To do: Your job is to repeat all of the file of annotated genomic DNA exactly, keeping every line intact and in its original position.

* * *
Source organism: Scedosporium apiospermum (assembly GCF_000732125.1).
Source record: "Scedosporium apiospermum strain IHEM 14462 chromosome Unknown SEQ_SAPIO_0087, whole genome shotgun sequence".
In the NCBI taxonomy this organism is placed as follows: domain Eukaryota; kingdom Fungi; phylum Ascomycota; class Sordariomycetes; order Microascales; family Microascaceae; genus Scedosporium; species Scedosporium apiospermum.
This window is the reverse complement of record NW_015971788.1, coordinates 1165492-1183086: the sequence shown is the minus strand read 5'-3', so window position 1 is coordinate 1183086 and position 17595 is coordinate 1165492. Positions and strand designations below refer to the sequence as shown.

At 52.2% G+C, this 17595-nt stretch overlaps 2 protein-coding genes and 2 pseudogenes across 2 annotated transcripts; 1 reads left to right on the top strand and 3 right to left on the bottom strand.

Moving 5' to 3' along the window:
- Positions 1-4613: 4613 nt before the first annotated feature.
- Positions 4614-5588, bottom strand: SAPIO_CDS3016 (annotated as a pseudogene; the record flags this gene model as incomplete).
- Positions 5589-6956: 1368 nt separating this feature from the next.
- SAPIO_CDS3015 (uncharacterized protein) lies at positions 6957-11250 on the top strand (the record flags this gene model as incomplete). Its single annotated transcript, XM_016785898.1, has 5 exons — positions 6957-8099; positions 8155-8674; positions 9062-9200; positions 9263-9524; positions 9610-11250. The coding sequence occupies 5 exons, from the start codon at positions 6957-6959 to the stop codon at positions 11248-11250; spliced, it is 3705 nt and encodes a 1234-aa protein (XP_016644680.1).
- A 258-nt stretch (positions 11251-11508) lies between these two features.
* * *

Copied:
Source organism: Scedosporium apiospermum (assembly GCF_000732125.1).
Source record: "Scedosporium apiospermum strain IHEM 14462 chromosome Unknown SEQ_SAPIO_0087, whole genome shotgun sequence".
In the NCBI taxonomy this organism is placed as follows: domain Eukaryota; kingdom Fungi; phylum Ascomycota; class Sordariomycetes; order Microascales; family Microascaceae; genus Scedosporium; species Scedosporium apiospermum.
This window is the reverse complement of record NW_015971788.1, coordinates 1165492-1183086: the sequence shown is the minus strand read 5'-3', so window position 1 is coordinate 1183086 and position 17595 is coordinate 1165492. Positions and strand designations below refer to the sequence as shown.

At 52.2% G+C, this 17595-nt stretch overlaps 2 protein-coding genes and 2 pseudogenes across 2 annotated transcripts; 1 reads left to right on the top strand and 3 right to left on the bottom strand.

Moving 5' to 3' along the window:
- Positions 1-4613: 4613 nt before the first annotated feature.
- Positions 4614-5588, bottom strand: SAPIO_CDS3016 (annotated as a pseudogene; the record flags this gene model as incomplete).
- Positions 5589-6956: 1368 nt separating this feature from the next.
- SAPIO_CDS3015 (uncharacterized protein) lies at positions 6957-11250 on the top strand (the record flags this gene model as incomplete). Its single annotated transcript, XM_016785898.1, has 5 exons — positions 6957-8099; positions 8155-8674; positions 9062-9200; positions 9263-9524; positions 9610-11250. The coding sequence occupies 5 exons, from the start codon at positions 6957-6959 to the stop codon at positions 11248-11250; spliced, it is 3705 nt and encodes a 1234-aa protein (XP_016644680.1).
- A 258-nt stretch (positions 11251-11508) lies between these two features.